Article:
Just Another Geek

22 Jan 2020

hugo't to know how this blog is setup!

This blog has been powered by a few engines since its beginning (17 years ago!), it was first powered by a PHP engine called Dotclear.

Nobody likes operating a PHP website but at that time, a French ISP, Free, was offering free PHP hosting so I did not had to care about its security or anything.

Of course, I changed my mind when I had to move to a self-hosted solution, this quickly led me to a static website generated by Octopress (RIP) then Jekyll. I won’t go into all the pros and cons of static websites, Dane already wrote about it on his blog: Deploying a Static Website via Azure, read it!

Paradoxically, I agree with Tobias’ blog post that static website generator do not scale, mainly because maintaining the build and deploy stack is always a pain in the long term and source of discrepancies.

But this time is different, I think I can mitigate this risk by having strong CI/CD processes in place: if my work is limited to ① fill a Markdown file, ② git commit and then ③ git push, I think I can commit to it (time will tell!).

Of course, let’s be honest, it was also an excuse to invest time in terraform and AWS.

The big picture

So now, I am using:

  • hugo engine to transform the Markdown into a website
  • AWS for the hosting (Cloudfront, S3, HTTPs certificate, DNS)
  • A private repository on Github.com, thank you Nat Friedman!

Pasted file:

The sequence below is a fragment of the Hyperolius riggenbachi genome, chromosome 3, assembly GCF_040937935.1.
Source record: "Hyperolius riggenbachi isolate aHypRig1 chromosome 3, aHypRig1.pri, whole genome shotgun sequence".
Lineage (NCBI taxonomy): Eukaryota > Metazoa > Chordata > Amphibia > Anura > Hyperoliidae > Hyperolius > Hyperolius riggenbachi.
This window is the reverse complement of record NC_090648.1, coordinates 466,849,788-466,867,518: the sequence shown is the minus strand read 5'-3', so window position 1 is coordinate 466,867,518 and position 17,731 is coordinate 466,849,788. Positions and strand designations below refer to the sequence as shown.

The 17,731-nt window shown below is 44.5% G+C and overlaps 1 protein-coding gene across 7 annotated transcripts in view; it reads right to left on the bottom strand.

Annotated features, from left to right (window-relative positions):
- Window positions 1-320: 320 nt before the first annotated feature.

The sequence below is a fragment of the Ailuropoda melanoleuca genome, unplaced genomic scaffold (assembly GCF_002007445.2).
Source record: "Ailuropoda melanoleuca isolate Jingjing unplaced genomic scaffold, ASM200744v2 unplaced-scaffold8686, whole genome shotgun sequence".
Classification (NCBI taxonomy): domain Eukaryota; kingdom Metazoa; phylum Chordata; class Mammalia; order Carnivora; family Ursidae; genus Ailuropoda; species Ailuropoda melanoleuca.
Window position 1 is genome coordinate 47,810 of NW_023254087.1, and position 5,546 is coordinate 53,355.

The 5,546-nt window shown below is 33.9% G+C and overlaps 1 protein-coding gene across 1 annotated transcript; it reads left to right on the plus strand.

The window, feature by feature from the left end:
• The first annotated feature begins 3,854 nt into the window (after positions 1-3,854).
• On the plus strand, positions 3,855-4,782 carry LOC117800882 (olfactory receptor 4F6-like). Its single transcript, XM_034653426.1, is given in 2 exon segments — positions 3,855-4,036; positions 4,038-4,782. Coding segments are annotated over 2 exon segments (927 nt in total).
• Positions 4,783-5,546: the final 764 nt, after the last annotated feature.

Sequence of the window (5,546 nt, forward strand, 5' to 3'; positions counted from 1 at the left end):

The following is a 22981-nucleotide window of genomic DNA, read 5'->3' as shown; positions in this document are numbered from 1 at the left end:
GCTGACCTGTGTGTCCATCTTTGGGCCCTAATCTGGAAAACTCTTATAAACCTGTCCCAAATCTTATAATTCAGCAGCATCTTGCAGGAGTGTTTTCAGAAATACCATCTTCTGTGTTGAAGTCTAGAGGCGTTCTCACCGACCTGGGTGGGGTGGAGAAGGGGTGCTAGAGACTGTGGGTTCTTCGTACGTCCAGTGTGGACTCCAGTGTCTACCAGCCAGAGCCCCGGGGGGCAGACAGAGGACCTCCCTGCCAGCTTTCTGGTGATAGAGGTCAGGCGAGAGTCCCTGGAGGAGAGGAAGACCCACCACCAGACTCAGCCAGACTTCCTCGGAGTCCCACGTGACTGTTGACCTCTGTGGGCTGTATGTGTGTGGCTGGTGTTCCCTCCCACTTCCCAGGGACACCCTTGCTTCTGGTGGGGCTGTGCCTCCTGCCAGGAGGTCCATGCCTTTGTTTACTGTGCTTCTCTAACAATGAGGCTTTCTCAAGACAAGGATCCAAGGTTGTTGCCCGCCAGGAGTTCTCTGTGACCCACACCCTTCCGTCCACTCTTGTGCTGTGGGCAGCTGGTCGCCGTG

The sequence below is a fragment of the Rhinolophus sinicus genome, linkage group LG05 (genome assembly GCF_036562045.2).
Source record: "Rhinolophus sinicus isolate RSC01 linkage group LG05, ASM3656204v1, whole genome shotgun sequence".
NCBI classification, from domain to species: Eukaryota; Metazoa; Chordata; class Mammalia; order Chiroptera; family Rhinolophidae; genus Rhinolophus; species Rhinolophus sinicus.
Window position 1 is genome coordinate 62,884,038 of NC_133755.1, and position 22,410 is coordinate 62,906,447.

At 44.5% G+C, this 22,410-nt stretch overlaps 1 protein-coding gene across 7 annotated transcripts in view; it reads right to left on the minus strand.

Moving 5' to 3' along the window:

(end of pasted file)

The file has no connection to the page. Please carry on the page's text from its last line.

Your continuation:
• Github Actions for the CI/CD part
  • Terraform to manage the infrastructure

Github Actions

Github Actions is really awesome, I have never seen a CI/CD system that fast! Its configuration is easy, well documented and very well integrated. I love it.

When there is a push on the master branch, it builds the HTML pages and uploads them to AWS S3:

It takes approximatively 50 seconds between the git push and its rendering on the website.

Terraform

Initially, I was not using terraform, doing click click everywhere in the AWS console. But when a friend reported an issue, I became mad debugging CloudFront, S3 Bucket Policy, IAM, and Lambda@Edge. I toggled on and off each feature while investigating. When I understood that there was no issue in fact (I shared a bad link in the first place), I already had tweaked so much settings that I was no longer confident that I had not break something else. So it was time to use terraform to have something reproducible and clean.

My configuration is va

I am very happy with this setup: I don’t feel any “friction” when I want to post something and it gives me confidence in the future: I am not worried about “what if $something happens and I have to do it all over again".

Try it!